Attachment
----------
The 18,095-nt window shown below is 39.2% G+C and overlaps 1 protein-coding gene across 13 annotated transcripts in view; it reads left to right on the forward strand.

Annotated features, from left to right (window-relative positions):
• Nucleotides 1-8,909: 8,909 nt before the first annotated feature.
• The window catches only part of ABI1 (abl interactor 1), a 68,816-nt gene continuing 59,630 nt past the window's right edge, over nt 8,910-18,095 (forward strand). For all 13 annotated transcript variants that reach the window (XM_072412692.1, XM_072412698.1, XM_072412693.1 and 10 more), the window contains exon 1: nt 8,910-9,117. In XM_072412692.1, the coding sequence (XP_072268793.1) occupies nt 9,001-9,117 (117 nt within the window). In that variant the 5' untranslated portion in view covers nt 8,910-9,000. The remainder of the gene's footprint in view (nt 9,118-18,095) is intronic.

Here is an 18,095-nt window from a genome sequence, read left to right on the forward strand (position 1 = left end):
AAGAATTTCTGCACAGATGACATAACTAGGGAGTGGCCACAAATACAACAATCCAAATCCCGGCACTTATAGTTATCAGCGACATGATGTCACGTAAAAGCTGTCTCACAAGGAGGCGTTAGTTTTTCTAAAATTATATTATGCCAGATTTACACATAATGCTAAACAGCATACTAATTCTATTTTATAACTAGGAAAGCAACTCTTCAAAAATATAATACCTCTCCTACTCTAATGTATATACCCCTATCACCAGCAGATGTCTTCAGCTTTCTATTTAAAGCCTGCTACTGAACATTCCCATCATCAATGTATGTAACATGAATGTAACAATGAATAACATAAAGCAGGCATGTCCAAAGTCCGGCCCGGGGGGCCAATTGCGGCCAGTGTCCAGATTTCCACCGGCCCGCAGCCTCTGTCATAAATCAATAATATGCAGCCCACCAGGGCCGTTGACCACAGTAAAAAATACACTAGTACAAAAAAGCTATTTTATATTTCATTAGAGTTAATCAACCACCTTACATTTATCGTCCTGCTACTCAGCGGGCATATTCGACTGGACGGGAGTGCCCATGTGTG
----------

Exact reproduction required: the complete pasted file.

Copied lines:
The 18,095-nt window shown below is 39.2% G+C and overlaps 1 protein-coding gene across 13 annotated transcripts in view; it reads left to right on the forward strand.

Annotated features, from left to right (window-relative positions):
• Nucleotides 1-8,909: 8,909 nt before the first annotated feature.
• The window catches only part of ABI1 (abl interactor 1), a 68,816-nt gene continuing 59,630 nt past the window's right edge, over nt 8,910-18,095 (forward strand). For all 13 annotated transcript variants that reach the window (XM_072412692.1, XM_072412698.1, XM_072412693.1 and 10 more), the window contains exon 1: nt 8,910-9,117. In XM_072412692.1, the coding sequence (XP_072268793.1) occupies nt 9,001-9,117 (117 nt within the window). In that variant the 5' untranslated portion in view covers nt 8,910-9,000. The remainder of the gene's footprint in view (nt 9,118-18,095) is intronic.

Here is an 18,095-nt window from a genome sequence, read left to right on the forward strand (position 1 = left end):
AAGAATTTCTGCACAGATGACATAACTAGGGAGTGGCCACAAATACAACAATCCAAATCCCGGCACTTATAGTTATCAGCGACATGATGTCACGTAAAAGCTGTCTCACAAGGAGGCGTTAGTTTTTCTAAAATTATATTATGCCAGATTTACACATAATGCTAAACAGCATACTAATTCTATTTTATAACTAGGAAAGCAACTCTTCAAAAATATAATACCTCTCCTACTCTAATGTATATACCCCTATCACCAGCAGATGTCTTCAGCTTTCTATTTAAAGCCTGCTACTGAACATTCCCATCATCAATGTATGTAACATGAATGTAACAATGAATAACATAAAGCAGGCATGTCCAAAGTCCGGCCCGGGGGGCCAATTGCGGCCAGTGTCCAGATTTCCACCGGCCCGCAGCCTCTGTCATAAATCAATAATATGCAGCCCACCAGGGCCGTTGACCACAGTAAAAAATACACTAGTACAAAAAAGCTATTTTATATTTCATTAGAGTTAATCAACCACCTTACATTTATCGTCCTGCTACTCAGCGGGCATATTCGACTGGACGGGAGTGCCCATGTGTG